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Information Systems

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Information System (CS507)
LESSON 39
Web Security
The nature of the internet makes it vulnerable to attack. Estimates claim that there are over 300
million computers connected via the Internet. Originally designed to allow for the freest possible
exchange of information, it is widely used today for commercial purposes. This poses significant
security problems for organizations when protecting their information assets. For example,
hackers and virus writers try to attack the Internet and computers connected to the Internet.
Some want to invade others' privacy and attempt to crack into databases of sensitive information
or sniff information as it travels across Internet routes.
The concept of Web
The Internet Protocol is designed solely for the addressing and routing of data packets across a
network. It does not guarantee or provide evidence on the delivery of messages. There is no
verification of an address. The sender will not know if the message reaches its destination at the
time it is required. The receiver does not know if the message came from the address specified as
the return address in the packet. Other protocols correct some of these drawbacks.
39.1  Web Security Threats
There is two major classes of security threats
Passive Attacks
Active Attacks
39.2  Passive attacks
This class of network attacks involves probing for network information. These passive attacks can
lead to actual active attacks or intrusions/penetrations into an organization's network. By probing
for network information, the intruder obtains network information as that can be used to target a
particular system or set of systems during an actual attack.
Types of Passive attacks
Examples of passive attacks that gather network information include the following:
Network Analysis
Eavesdropping
Traffic Analysis
39.3  Active Attacks
Once enough network information has been gathered, the intruder will launch an actual attack
against a targeted system to either gain complete control over that system or enough control to
cause certain threats to be realized. This may include obtaining unauthorized access to modify data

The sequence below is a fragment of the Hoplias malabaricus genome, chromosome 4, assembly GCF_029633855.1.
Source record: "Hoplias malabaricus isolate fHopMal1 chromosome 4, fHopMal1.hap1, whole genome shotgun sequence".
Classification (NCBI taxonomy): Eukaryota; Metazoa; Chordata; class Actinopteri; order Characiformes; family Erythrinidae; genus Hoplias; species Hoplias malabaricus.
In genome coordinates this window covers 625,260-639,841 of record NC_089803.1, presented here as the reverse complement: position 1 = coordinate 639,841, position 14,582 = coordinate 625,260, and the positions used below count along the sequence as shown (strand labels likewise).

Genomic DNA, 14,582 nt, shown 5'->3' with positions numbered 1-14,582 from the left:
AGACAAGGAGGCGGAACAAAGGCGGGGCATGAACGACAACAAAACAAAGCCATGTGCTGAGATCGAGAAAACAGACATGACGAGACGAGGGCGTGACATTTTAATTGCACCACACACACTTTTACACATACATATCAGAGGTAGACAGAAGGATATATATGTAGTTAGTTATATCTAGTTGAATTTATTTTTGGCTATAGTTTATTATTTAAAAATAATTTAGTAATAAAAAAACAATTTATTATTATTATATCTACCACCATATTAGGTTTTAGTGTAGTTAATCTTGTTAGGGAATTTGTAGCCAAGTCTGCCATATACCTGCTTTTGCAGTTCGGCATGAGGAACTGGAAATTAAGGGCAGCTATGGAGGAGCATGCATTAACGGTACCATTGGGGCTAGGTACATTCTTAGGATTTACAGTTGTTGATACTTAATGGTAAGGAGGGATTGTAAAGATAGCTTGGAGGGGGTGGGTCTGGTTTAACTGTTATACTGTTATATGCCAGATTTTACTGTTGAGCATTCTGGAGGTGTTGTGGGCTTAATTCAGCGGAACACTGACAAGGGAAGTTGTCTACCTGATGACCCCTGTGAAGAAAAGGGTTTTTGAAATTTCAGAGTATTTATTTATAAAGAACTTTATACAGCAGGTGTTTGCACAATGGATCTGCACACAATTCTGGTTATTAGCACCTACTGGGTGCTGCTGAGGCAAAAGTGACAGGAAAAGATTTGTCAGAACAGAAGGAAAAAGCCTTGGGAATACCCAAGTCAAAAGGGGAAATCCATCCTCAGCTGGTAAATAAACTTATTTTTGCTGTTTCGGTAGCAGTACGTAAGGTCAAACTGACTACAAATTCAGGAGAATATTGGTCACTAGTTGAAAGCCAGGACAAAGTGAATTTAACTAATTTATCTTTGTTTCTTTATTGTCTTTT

or programs, causing a denial of service, escalating privileges, accessing other systems. They affect
the integrity, availability and authentication attributes of network security.
39.4  Types of Active attacks
Common form of active attacks may include the following:
Masquerading ­ involves carrying out unauthorized activity by impersonating a legitimate
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Information System (CS507)
user of the system.
Piggybacking ­ involves intercepting communications between the operating system and
the user and modifying them or substituting new messages.
Spoofing ­ A penetrator fools users into thinking they are interacting with the operating
system. He duplicates logon procedure and captures pass word.
Backdoors/trapdoors ­ it allows user to employ the facilities of the operating system
without being subject to the normal controls.
Trojan Horse ­ Users execute the program written by the penetrator. The program
undertakes unauthorized activities e.g. a copy of the sensitive data.
39.5
Threat Impact
It is difficult to assess the impact of the attacks described above, but in generic terms the following
types of impact could occur:
Loss of income
Increased cost of recovery (correcting information and re-establishing services)
Increased cost of retrospectively securing systems
Loss of information (critical data, proprietary information, contracts)
Loss of trade secrets
Damage to reputation
Degraded performance in network systems
Legal and regulatory non-compliance
Failure to meet contractual commitments
39.6
Methods to avoid internet attacks:
1. Define the problem
The start of handling the problem would be to know the problem or the security threat seeking
management's attention. Only then can the people be appointed to address the threat. Greatest
concern about network attacks is finding the right people to handle daily network security
operations. It's critical that you have key people with the right experience and background. There's
no magic bullet, it doesn't come because we buy nice software and put it in our budget and have a
nice appliance somewhere. It's got to be through the use of people. They have to be well-trained.
2. Consolidate standards and purchasing power
Internet attacks, as discussed can be from various sources. The attackers tend to be more creative
by identifying new weaknesses in the systems. All major threats the management feels the
information systems is vulnerable to should be consolidated. This would help in identifying
standards and security products which can help in securing the system against that particular set of
internet attacks. There are instances where the organizations end up buying more that one security
products to address the same security threat, thus increasing investment.
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Information System (CS507)
3. Think risks
The network attackers are getting smarter every day. Organizations and people want their data to
be protected. Businesses must operate within a similar risk management culture. A comprehensive